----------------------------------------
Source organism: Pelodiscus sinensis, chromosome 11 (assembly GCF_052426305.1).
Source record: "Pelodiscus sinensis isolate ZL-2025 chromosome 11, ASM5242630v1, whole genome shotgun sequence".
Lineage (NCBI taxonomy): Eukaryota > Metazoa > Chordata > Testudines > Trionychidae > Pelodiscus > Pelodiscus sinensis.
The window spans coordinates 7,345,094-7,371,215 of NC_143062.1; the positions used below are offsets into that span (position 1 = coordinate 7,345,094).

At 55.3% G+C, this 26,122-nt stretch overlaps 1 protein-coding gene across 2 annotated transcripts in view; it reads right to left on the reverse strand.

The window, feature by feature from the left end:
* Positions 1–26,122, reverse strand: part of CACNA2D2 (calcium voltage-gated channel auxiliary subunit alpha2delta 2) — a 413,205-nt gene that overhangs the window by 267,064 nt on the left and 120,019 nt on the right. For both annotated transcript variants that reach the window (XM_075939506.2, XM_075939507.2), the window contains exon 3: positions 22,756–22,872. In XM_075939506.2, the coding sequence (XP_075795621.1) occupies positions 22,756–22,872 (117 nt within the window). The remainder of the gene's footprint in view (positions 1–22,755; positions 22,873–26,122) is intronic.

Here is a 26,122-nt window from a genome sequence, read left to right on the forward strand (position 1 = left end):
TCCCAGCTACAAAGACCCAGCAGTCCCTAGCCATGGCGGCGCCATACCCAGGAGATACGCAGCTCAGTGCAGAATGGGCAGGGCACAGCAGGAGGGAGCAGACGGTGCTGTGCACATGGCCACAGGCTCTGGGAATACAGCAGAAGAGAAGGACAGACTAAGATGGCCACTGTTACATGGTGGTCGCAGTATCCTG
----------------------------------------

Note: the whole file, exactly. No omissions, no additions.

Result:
Source organism: Pelodiscus sinensis, chromosome 11 (assembly GCF_052426305.1).
Source record: "Pelodiscus sinensis isolate ZL-2025 chromosome 11, ASM5242630v1, whole genome shotgun sequence".
Lineage (NCBI taxonomy): Eukaryota > Metazoa > Chordata > Testudines > Trionychidae > Pelodiscus > Pelodiscus sinensis.
The window spans coordinates 7,345,094-7,371,215 of NC_143062.1; the positions used below are offsets into that span (position 1 = coordinate 7,345,094).

At 55.3% G+C, this 26,122-nt stretch overlaps 1 protein-coding gene across 2 annotated transcripts in view; it reads right to left on the reverse strand.

The window, feature by feature from the left end:
* Positions 1–26,122, reverse strand: part of CACNA2D2 (calcium voltage-gated channel auxiliary subunit alpha2delta 2) — a 413,205-nt gene that overhangs the window by 267,064 nt on the left and 120,019 nt on the right. For both annotated transcript variants that reach the window (XM_075939506.2, XM_075939507.2), the window contains exon 3: positions 22,756–22,872. In XM_075939506.2, the coding sequence (XP_075795621.1) occupies positions 22,756–22,872 (117 nt within the window). The remainder of the gene's footprint in view (positions 1–22,755; positions 22,873–26,122) is intronic.

Here is a 26,122-nt window from a genome sequence, read left to right on the forward strand (position 1 = left end):
TCCCAGCTACAAAGACCCAGCAGTCCCTAGCCATGGCGGCGCCATACCCAGGAGATACGCAGCTCAGTGCAGAATGGGCAGGGCACAGCAGGAGGGAGCAGACGGTGCTGTGCACATGGCCACAGGCTCTGGGAATACAGCAGAAGAGAAGGACAGACTAAGATGGCCACTGTTACATGGTGGTCGCAGTATCCTG